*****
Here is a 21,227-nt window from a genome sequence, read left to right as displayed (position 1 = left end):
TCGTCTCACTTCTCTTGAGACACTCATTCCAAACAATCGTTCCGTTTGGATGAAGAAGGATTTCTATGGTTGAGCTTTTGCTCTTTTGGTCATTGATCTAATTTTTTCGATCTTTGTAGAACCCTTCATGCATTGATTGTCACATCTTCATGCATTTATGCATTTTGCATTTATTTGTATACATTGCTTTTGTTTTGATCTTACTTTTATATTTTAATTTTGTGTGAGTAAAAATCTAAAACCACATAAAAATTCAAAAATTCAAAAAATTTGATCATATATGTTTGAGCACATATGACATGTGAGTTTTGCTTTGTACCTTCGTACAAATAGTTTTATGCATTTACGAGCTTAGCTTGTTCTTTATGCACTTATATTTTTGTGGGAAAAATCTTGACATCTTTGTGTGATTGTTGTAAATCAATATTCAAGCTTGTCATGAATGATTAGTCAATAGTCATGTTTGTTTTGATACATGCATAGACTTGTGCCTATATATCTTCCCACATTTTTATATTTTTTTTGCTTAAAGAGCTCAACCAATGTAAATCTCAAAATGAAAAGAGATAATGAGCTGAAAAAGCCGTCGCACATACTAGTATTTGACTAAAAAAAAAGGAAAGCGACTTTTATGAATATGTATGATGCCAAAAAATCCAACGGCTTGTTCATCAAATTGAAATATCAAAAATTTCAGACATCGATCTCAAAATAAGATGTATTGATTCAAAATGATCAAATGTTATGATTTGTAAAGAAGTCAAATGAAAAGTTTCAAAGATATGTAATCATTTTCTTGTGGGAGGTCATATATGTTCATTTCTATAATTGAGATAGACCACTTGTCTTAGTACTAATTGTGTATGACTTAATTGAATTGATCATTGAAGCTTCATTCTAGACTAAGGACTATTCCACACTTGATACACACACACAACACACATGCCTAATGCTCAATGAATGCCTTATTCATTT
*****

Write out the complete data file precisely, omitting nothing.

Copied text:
Here is a 21,227-nt window from a genome sequence, read left to right as displayed (position 1 = left end):
TCGTCTCACTTCTCTTGAGACACTCATTCCAAACAATCGTTCCGTTTGGATGAAGAAGGATTTCTATGGTTGAGCTTTTGCTCTTTTGGTCATTGATCTAATTTTTTCGATCTTTGTAGAACCCTTCATGCATTGATTGTCACATCTTCATGCATTTATGCATTTTGCATTTATTTGTATACATTGCTTTTGTTTTGATCTTACTTTTATATTTTAATTTTGTGTGAGTAAAAATCTAAAACCACATAAAAATTCAAAAATTCAAAAAATTTGATCATATATGTTTGAGCACATATGACATGTGAGTTTTGCTTTGTACCTTCGTACAAATAGTTTTATGCATTTACGAGCTTAGCTTGTTCTTTATGCACTTATATTTTTGTGGGAAAAATCTTGACATCTTTGTGTGATTGTTGTAAATCAATATTCAAGCTTGTCATGAATGATTAGTCAATAGTCATGTTTGTTTTGATACATGCATAGACTTGTGCCTATATATCTTCCCACATTTTTATATTTTTTTTGCTTAAAGAGCTCAACCAATGTAAATCTCAAAATGAAAAGAGATAATGAGCTGAAAAAGCCGTCGCACATACTAGTATTTGACTAAAAAAAAAGGAAAGCGACTTTTATGAATATGTATGATGCCAAAAAATCCAACGGCTTGTTCATCAAATTGAAATATCAAAAATTTCAGACATCGATCTCAAAATAAGATGTATTGATTCAAAATGATCAAATGTTATGATTTGTAAAGAAGTCAAATGAAAAGTTTCAAAGATATGTAATCATTTTCTTGTGGGAGGTCATATATGTTCATTTCTATAATTGAGATAGACCACTTGTCTTAGTACTAATTGTGTATGACTTAATTGAATTGATCATTGAAGCTTCATTCTAGACTAAGGACTATTCCACACTTGATACACACACACAACACACATGCCTAATGCTCAATGAATGCCTTATTCATTT